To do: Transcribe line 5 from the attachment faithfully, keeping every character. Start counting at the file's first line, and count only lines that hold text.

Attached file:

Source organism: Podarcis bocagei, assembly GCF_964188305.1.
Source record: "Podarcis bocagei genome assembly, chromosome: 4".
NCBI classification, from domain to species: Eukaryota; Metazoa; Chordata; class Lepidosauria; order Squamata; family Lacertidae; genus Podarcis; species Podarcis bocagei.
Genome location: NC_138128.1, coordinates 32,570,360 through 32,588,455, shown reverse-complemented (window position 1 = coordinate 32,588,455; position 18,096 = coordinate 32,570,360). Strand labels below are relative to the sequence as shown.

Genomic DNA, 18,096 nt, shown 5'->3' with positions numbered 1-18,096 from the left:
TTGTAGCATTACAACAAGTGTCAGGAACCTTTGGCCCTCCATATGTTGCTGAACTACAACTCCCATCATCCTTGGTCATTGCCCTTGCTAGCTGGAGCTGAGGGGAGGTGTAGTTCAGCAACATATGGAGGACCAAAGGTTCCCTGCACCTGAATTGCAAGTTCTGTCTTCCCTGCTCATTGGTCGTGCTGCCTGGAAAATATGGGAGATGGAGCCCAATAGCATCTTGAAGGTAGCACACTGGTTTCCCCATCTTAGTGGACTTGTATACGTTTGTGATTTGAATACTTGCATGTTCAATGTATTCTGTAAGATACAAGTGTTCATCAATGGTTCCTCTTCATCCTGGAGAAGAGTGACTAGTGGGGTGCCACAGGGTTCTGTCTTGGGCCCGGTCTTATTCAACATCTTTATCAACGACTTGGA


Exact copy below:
Genomic DNA, 18,096 nt, shown 5'->3' with positions numbered 1-18,096 from the left: